Jupiter and Io were the stars of the show tonight.........
Jupiter was located less than 10 degrees from the full moon. The effect was as is expected. A complete loss of contrast-at least in the wider field eyepieces such as my two inch 30mm and my favorite eyepiece that never disappoints-except tonight---my UO 25mm Super Erfle.
Tonight was a good night to try out my new Baader Moon and Skyglow filter. I stacked this filter with my Fringe Killer and the effect was remarkable. Contrast was vastly improved on the gas giant.
Three of Jupiters moons were lined up on the right. A fourth was missing. I would find out later that it was Io.
Popping in the UO 9mm, North and South Equatorial bands were nice and sharp. Contrast was improved once again despite the moons glare. I was getting somewhere.
Lo and behold, there was a sharp, black dot on the Northern belt just past center heading West. I was in a for a good night. Io was transitting tonight!
I popped in the 5mm and the planet was a tad softer-but the equatorial banding still stood out wonderfully. I could see a hint of the Northern Temperate band but nothing in the South.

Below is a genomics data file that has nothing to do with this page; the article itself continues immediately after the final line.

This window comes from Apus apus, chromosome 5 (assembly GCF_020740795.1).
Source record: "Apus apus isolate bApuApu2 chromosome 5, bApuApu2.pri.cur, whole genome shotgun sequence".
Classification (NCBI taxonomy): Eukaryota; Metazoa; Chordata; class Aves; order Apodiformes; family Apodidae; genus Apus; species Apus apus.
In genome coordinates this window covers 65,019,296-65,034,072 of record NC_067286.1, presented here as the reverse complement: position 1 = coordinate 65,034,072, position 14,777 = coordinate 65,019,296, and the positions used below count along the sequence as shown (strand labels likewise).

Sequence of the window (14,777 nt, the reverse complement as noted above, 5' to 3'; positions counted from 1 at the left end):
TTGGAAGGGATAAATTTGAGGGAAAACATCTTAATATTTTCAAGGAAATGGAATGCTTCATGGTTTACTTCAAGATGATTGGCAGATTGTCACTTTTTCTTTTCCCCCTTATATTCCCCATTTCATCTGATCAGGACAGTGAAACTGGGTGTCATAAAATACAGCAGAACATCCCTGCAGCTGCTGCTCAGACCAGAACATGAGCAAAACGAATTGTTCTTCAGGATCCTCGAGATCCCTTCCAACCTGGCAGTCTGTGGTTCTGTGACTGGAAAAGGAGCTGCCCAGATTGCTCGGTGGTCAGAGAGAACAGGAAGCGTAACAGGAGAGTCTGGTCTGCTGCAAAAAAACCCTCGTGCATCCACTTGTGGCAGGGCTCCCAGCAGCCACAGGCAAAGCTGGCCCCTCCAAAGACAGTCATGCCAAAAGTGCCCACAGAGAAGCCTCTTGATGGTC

Io was quite prominent as it made it's way across the Northern band. It's truly awesome sight to see the solar system "in action".
Could I bring out more detail with a color filter? Yes and no:
Yellow/Green 11: Wow. I had wondered if color filters were overrated but at least on a night like tonight they can come in handy. The sky was blacker just a tad with this filter and the planet was now standing out like a sore thumb. Even better the bands and Io were now twice as prominent in the eyepiece. Very nice.
Light blue 82A: Not a whole lot of improvement.
Orange 21:too dark for my little 80mm on this night. Just wasn't cutting it.
On to the transit:
I was speechless. Seeing Io's shadow reach the limb of Jupiter and then disappear--only to see the bright light of the actual moon appearing a few seconds later was an awesome sight. I could see Io's light barely touching the limb of the planet as it "pulled away" from where it's shadow had just disappeared only moments earlier.
Again, I highly recommend anyone who hasn't taken the time to watch a Jovian transit to it's completion to find the time and do it-you won't be disappointed! Patience is the key here as it takes time for the moon to cross. I only saw the latter half of the transit and I was out there for at least an hour and half(I think). Well worth the wait!